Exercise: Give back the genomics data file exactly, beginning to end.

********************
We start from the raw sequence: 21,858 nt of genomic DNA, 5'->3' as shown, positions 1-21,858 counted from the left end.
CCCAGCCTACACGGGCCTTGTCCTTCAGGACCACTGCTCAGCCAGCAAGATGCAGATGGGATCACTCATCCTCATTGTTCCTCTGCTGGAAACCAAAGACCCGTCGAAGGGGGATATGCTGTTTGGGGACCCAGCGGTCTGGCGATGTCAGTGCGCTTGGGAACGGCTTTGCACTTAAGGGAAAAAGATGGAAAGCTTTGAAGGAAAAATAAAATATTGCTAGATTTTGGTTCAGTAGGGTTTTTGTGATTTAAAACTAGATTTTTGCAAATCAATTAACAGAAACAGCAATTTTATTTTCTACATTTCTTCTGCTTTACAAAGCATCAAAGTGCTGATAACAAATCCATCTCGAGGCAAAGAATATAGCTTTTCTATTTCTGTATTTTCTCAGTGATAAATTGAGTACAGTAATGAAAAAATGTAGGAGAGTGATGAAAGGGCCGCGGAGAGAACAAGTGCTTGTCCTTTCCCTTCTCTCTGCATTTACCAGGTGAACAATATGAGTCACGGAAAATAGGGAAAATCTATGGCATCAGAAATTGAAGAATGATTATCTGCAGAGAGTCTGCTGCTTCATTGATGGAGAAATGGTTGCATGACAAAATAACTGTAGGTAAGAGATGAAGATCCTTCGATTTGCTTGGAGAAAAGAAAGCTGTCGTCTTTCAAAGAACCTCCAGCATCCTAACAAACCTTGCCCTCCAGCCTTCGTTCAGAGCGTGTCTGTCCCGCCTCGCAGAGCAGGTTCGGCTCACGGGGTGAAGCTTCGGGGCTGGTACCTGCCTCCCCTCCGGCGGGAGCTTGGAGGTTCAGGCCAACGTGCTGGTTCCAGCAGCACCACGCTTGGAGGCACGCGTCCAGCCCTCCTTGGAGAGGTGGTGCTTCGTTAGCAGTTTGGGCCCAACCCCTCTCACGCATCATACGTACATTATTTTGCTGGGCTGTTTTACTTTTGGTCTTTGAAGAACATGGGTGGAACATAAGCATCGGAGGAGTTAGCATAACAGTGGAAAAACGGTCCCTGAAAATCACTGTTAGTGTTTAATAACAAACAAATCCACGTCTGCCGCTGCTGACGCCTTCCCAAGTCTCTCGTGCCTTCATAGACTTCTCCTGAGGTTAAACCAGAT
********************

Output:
We start from the raw sequence: 21,858 nt of genomic DNA, 5'->3' as shown, positions 1-21,858 counted from the left end.
CCCAGCCTACACGGGCCTTGTCCTTCAGGACCACTGCTCAGCCAGCAAGATGCAGATGGGATCACTCATCCTCATTGTTCCTCTGCTGGAAACCAAAGACCCGTCGAAGGGGGATATGCTGTTTGGGGACCCAGCGGTCTGGCGATGTCAGTGCGCTTGGGAACGGCTTTGCACTTAAGGGAAAAAGATGGAAAGCTTTGAAGGAAAAATAAAATATTGCTAGATTTTGGTTCAGTAGGGTTTTTGTGATTTAAAACTAGATTTTTGCAAATCAATTAACAGAAACAGCAATTTTATTTTCTACATTTCTTCTGCTTTACAAAGCATCAAAGTGCTGATAACAAATCCATCTCGAGGCAAAGAATATAGCTTTTCTATTTCTGTATTTTCTCAGTGATAAATTGAGTACAGTAATGAAAAAATGTAGGAGAGTGATGAAAGGGCCGCGGAGAGAACAAGTGCTTGTCCTTTCCCTTCTCTCTGCATTTACCAGGTGAACAATATGAGTCACGGAAAATAGGGAAAATCTATGGCATCAGAAATTGAAGAATGATTATCTGCAGAGAGTCTGCTGCTTCATTGATGGAGAAATGGTTGCATGACAAAATAACTGTAGGTAAGAGATGAAGATCCTTCGATTTGCTTGGAGAAAAGAAAGCTGTCGTCTTTCAAAGAACCTCCAGCATCCTAACAAACCTTGCCCTCCAGCCTTCGTTCAGAGCGTGTCTGTCCCGCCTCGCAGAGCAGGTTCGGCTCACGGGGTGAAGCTTCGGGGCTGGTACCTGCCTCCCCTCCGGCGGGAGCTTGGAGGTTCAGGCCAACGTGCTGGTTCCAGCAGCACCACGCTTGGAGGCACGCGTCCAGCCCTCCTTGGAGAGGTGGTGCTTCGTTAGCAGTTTGGGCCCAACCCCTCTCACGCATCATACGTACATTATTTTGCTGGGCTGTTTTACTTTTGGTCTTTGAAGAACATGGGTGGAACATAAGCATCGGAGGAGTTAGCATAACAGTGGAAAAACGGTCCCTGAAAATCACTGTTAGTGTTTAATAACAAACAAATCCACGTCTGCCGCTGCTGACGCCTTCCCAAGTCTCTCGTGCCTTCATAGACTTCTCCTGAGGTTAAACCAGAT